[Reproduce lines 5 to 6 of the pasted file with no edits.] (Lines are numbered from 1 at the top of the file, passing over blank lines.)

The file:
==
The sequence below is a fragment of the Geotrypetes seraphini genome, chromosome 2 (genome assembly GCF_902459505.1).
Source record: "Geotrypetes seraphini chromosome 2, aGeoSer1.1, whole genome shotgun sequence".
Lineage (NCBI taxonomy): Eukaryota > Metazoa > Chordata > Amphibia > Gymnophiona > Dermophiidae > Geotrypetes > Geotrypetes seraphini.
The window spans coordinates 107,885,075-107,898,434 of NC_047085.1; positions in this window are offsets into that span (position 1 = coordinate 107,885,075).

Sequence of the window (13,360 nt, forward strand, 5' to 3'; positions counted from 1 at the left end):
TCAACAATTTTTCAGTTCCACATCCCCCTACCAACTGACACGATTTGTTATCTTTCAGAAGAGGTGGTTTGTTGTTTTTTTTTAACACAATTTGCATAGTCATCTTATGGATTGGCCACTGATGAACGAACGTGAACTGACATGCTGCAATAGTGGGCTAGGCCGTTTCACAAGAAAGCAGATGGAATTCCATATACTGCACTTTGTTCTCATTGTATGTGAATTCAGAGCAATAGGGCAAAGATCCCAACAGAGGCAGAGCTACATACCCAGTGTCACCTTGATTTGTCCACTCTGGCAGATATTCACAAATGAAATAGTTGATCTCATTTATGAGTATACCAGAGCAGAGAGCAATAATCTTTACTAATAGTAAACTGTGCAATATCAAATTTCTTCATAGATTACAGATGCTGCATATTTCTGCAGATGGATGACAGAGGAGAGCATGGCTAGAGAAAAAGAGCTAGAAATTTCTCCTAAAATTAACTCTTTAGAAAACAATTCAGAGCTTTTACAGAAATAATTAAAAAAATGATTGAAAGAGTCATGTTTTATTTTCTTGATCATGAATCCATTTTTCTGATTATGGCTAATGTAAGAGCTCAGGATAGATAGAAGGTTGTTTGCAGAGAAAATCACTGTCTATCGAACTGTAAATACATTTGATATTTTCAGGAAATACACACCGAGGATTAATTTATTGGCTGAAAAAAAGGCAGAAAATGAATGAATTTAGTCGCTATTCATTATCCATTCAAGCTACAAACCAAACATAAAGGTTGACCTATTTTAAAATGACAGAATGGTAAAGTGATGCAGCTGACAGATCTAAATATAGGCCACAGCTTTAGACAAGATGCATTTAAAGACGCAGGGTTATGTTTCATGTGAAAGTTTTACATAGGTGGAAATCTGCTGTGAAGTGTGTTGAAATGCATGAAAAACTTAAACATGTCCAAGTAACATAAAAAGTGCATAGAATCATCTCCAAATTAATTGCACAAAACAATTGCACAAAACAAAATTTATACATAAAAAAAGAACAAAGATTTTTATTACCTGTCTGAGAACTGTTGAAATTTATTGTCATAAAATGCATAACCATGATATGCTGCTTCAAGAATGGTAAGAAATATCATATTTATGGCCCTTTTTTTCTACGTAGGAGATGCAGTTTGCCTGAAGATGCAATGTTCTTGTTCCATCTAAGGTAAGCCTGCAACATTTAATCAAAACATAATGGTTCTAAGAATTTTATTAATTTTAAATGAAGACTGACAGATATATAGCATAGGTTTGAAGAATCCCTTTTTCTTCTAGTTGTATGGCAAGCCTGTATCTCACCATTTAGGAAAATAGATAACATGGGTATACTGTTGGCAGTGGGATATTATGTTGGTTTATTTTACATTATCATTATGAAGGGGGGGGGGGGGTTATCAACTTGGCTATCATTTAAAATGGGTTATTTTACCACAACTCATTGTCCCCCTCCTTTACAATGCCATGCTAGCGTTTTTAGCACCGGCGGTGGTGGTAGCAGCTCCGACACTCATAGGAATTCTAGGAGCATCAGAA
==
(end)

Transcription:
Sequence of the window (13,360 nt, forward strand, 5' to 3'; positions counted from 1 at the left end):
TCAACAATTTTTCAGTTCCACATCCCCCTACCAACTGACACGATTTGTTATCTTTCAGAAGAGGTGGTTTGTTGTTTTTTTTTAACACAATTTGCATAGTCATCTTATGGATTGGCCACTGATGAACGAACGTGAACTGACATGCTGCAATAGTGGGCTAGGCCGTTTCACAAGAAAGCAGATGGAATTCCATATACTGCACTTTGTTCTCATTGTATGTGAATTCAGAGCAATAGGGCAAAGATCCCAACAGAGGCAGAGCTACATACCCAGTGTCACCTTGATTTGTCCACTCTGGCAGATATTCACAAATGAAATAGTTGATCTCATTTATGAGTATACCAGAGCAGAGAGCAATAATCTTTACTAATAGTAAACTGTGCAATATCAAATTTCTTCATAGATTACAGATGCTGCATATTTCTGCAGATGGATGACAGAGGAGAGCATGGCTAGAGAAAAAGAGCTAGAAATTTCTCCTAAAATTAACTCTTTAGAAAACAATTCAGAGCTTTTACAGAAATAATTAAAAAAATGATTGAAAGAGTCATGTTTTATTTTCTTGATCATGAATCCATTTTTCTGATTATGGCTAATGTAAGAGCTCAGGATAGATAGAAGGTTGTTTGCAGAGAAAATCACTGTCTATCGAACTGTAAATACATTTGATATTTTCAGGAAATACACACCGAGGATTAATTTATTGGCTGAAAAAAAGGCAGAAAATGAATGAATTTAGTCGCTATTCATTATCCATTCAAGCTACAAACCAAACATAAAGGTTGACCTATTTTAAAATGACAGAATGGTAAAGTGATGCAGCTGACAGATCTAAATATAGGCCACAGCTTTAGACAAGATGCATTTAAAGACGCAGGGTTATGTTTCATGTGAAAGTTTTACATAGGTGGAAATCTGCTGTGAAGTGTGTTGAAATGCATGAAAAACTTAAACATGTCCAAGTAACATAAAAAGTGCATAGAATCATCTCCAAATTAATTGCACAAAACAATTGCACAAAACAAAATTTATACATAAAAAAAGAACAAAGATTTTTATTACCTGTCTGAGAACTGTTGAAATTTATTGTCATAAAATGCATAACCATGATATGCTGCTTCAAGAATGGTAAGAAATATCATATTTATGGCCCTTTTTTTCTACGTAGGAGATGCAGTTTGCCTGAAGATGCAATGTTCTTGTTCCATCTAAGGTAAGCCTGCAACATTTAATCAAAACATAATGGTTCTAAGAATTTTATTAATTTTAAATGAAGACTGACAGATATATAGCATAGGTTTGAAGAATCCCTTTTTCTTCTAGTTGTATGGCAAGCCTGTATCTCACCATTTAGGAAAATAGATAACATGGGTATACTGTTGGCAGTGGGATATTATGTTGGTTTATTTTACATTATCATTATGAAGGGGGGGGGGGGGTTATCAACTTGGCTATCATTTAAAATGGGTTATTTTACCACAACTCATTGTCCCCCTCCTTTACAATGCCATGCTAGCGTTTTTAGCACCGGCGGTGGTGGTAGCAGCTCCGACACTCATAGGAATTCTAGGAGCATCAGAA